I have never been this tired in my entire life. The 'café' where a motley group of boat-travellers have coalesced to wait can only serve thick soap-tasting orange juice and the carcasses of other foolhardy wonderers who have attempted this odyssey. I enter a bizarre stage of paranoid hallucinations and then quite suddenly, whilst lying prone on a low wall hanging onto my belongings, my battered body gives up and crashes massively into sleep. Pins me to the floor. Shut down. I dream, somewhat strangely, of Mars Bars and English soap operas.

Being shaken rudely awake during such pleasant reminiscences set me up in a fool mood, but this soon disappeared as our launch arrived, water and food was purchased and the fresh sea wind enlivened my mind. We make for Capurgana alongside coastlines of effortless beauty. Thick greenery dips to a golden shore and I do not think I have ever seen such wondrous beaches.

A couple of hours pass before we arrive into Capurgana, next port of call and resting place for a night. The pleasures continue in this most mellow of beachside villages. The Caribbean feel is reflected in the yellow and green painted woodern huts and the ridiculously relaxed attitudes of the locals. I have trouble paying for things, such is their friendliness.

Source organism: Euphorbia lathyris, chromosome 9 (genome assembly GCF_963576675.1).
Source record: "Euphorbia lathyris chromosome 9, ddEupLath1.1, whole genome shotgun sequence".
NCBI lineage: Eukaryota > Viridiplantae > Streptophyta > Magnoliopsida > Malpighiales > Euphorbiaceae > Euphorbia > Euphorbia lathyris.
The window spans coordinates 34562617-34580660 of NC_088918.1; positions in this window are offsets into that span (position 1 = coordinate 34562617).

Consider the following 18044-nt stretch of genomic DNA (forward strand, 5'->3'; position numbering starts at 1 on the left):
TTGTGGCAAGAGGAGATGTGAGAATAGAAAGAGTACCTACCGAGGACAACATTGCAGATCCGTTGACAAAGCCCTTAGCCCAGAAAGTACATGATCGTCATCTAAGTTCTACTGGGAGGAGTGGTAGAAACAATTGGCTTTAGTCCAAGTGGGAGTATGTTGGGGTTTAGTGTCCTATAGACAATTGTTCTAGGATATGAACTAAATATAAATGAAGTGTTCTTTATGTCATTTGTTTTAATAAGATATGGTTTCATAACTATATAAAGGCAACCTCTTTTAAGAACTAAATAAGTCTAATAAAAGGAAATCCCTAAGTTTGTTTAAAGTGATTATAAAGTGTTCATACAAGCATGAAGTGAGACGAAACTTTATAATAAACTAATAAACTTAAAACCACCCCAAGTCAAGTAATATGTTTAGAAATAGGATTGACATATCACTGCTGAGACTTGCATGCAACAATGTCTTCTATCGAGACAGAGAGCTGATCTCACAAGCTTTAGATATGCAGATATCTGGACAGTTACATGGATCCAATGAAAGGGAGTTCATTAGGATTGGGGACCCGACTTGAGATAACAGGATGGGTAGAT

After a good night's sleep and invigorating food (fresh fruit, yams, rice, sweet potato) I reboard another small launch and complete my journey to Turbo, the rough port town from where the roads commence once more. It is not until Medellin three days later that I came across the first tourist.

All the warnings I received and all the images I had seen of the violent nature of this area had remained thus; images not facts, opinions not actualities. I had experienced only friendliness, beauty and calm. Apart from the immigration officials, of course, who were simply behaving as they thought they should.


You can contact Daniel for further information or for writing opportunities at: Danchalmers@hotmail.com